Section 2

Reasons for Incorporating in Nevada

A corporation has certain general and specific powers granted by statutes, which are enacted by each state legislature. In Nevada, a corporation is entitled to its corporate name for the period of time it is chartered to do business or, in the case of a corporation which has perpetual existence, indefinitely. The incorporators of the business decide how long they want the corporation to continue by specifying the term within articles of incorporation.

The corporation also has the right to sue and be sued in any court of law, to make contracts, and to hold, purchase, or transfer real and personal estate. Officers and agents can be appointed as necessary to manage the affairs of the corporation, and they should be fairly compensated. The corporation can create bylaws for the management of corporate activities, as long as they are consistent with the laws of the state and country. Other specific powers include the following.

1. To borrow money and incur debts as necessary to transact business and issue bonds, promissory notes, bills of exchange, debenture, and other obligations - whether secure or unsecured.

2. To guarantee, purchase, hold, sell, assign, transfer, mortgage, or pledge shares of the capital stock or bonds, securities, or other instruments of indebtedness.

3. To purchase, hold, sell, and freely transfer the corporation's own stock.

4. To have one or more offices and hold, purchase, mortgage, and convey real and personal property.

5. To do everything necessary and proper in order to carry out the purposes of the corporation as specified in articles of incorporation.

The corporation becomes a legal entity upon filing and acceptance of the articles of incorporation by the state. This is evidenced by a certified copy of the articles, which the state will return to the incorporators if a second copy is provided to them. The corporate entity ceases to exist when it is dissolved in accordance with the provisions specified by the state corporation laws.

The Spirit of Nevada

Howard Hughes was not the only tycoon to recognize Nevada as a land of opportunity. Today, many of America's largest corporations are choosing to make Nevada their kingdom, too–and for very good reasons.

Nevada ranks as one of the highest states in the nation for personal wealth. Residents have more spendable income due to less taxes, one of which is the lack of personal income tax. The state has been very successful at keeping taxes to a minimum, even though it is one of the fastest growing states in the country.

Nevada: "America's new zone for enterprise," is an attitude that the state has cultivated in an effort to attract new industry. Potential business clients of Nevada are referred to local development authorities who assist companies in solving major problems by accommodating their unique requirements. In some cases, legislation has been changed to encourage a new industry to enter the state.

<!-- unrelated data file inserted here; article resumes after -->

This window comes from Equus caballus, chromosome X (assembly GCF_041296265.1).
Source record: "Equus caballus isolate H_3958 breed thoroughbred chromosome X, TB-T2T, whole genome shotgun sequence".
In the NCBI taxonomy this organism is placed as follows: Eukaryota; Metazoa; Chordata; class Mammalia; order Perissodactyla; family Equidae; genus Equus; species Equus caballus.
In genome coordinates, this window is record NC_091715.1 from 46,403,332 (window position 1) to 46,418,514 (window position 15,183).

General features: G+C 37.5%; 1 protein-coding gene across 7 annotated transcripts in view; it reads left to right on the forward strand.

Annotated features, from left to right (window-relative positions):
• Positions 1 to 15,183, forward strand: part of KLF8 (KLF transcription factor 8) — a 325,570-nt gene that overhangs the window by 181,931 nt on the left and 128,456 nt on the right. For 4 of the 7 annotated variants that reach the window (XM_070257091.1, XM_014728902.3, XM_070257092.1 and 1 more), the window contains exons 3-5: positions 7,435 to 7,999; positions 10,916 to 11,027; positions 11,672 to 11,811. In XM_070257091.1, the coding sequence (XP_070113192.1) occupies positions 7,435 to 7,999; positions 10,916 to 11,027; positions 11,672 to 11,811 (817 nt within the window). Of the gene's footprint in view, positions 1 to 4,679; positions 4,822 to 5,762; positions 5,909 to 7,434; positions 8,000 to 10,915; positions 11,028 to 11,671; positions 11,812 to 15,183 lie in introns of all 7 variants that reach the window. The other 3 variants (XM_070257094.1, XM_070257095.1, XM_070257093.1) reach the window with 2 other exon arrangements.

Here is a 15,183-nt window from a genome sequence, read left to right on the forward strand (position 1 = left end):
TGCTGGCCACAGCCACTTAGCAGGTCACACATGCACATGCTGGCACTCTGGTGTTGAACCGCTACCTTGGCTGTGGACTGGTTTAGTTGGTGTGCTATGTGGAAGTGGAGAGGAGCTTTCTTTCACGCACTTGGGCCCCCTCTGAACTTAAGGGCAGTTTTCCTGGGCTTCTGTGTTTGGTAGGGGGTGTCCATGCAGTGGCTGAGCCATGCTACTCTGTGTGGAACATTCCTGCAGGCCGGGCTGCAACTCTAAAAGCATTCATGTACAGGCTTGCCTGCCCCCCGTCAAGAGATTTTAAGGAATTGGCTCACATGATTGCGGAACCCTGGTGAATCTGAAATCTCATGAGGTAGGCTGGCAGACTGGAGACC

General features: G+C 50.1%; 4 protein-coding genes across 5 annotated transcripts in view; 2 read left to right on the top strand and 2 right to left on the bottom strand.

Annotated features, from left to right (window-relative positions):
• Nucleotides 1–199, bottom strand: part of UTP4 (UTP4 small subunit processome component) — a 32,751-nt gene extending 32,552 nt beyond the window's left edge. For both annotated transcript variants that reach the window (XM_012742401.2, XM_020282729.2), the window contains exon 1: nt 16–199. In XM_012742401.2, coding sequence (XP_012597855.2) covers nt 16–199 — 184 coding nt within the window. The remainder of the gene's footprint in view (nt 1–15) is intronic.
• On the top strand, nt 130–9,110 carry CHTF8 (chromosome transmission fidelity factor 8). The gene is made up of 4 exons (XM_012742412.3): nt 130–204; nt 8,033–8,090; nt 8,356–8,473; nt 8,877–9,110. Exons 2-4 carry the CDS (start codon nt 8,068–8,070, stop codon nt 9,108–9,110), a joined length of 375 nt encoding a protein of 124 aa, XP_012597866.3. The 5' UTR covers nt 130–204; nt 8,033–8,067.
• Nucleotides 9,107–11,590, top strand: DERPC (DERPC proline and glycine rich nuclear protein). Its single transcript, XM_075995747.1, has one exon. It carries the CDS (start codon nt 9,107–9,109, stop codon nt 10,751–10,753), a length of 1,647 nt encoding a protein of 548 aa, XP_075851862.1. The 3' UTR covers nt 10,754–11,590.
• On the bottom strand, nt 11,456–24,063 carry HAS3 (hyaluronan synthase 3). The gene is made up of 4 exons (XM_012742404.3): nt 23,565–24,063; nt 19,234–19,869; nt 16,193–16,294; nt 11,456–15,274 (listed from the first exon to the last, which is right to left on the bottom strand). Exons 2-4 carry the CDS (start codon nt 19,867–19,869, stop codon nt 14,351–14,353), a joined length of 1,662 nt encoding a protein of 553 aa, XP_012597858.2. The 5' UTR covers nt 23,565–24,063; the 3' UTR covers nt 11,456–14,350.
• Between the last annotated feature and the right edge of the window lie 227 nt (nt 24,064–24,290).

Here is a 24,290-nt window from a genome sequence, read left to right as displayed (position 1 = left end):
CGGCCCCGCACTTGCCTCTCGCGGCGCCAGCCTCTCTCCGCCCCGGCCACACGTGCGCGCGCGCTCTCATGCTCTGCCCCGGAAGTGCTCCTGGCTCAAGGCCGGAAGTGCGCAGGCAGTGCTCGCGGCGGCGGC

From a corporate standpoint, the following are truly compelling reasons for deciding to incorporate your new business in Nevada.

1. Nevada easily transfers ownership, which can be anonymous. Shareholders' identities are not public record.

2. Stockholders are not required to hold meetings in Nevada.

3. Out-of-staters have the opportunity to visit Las Vegas, the fastest growing city in America, Reno, or Lake Tahoe and write it off as a business expense.

4. If you are considering relocating a company from another state to Nevada, use the services of one of the development authorities.

5. Nevada welcomes new corporations and residents with fast incorporation.

6. A variety of types of stock may be issued.

7. Nevada has some of the most liberal corporate laws of any state.

8. No minimum capital is required, and you can incorporate by mail.

9. Only one officer and director are required, and both positions may be held by the same person.

10. No state corporate income tax.

11. No state tax on corporate shares.

12. No state franchise tax.

13. No state personal income tax.

14. No IRS information sharing agreement.

15. Nominal annual fees.

16. Minimal reporting and disclosure requirements results in maximum privacy.

17. Stockholders, directors and officers need not live or hold meetings in Nevada or even be a U.S. citizen.

18. Directors need not be shareholders.

19. Nevada corporations may purchase, hold, own or transfer shares of its own stock.

20. Nevada corporations may issue stock for capital, services, personal property or real estate, including leases and options. The directors may determine the value of any of these transactions, and their decision is final.

21. A Nevada corporation is allowed to conduct business, have one or more officers and hold, purchase, convey real and personal property in this state and in any of several states, territories, possessions, and dependencies of the U.S., the District of Columbia and any foreign country.


Copyright Information©

All or any portions of these texts can be printed.

Published by: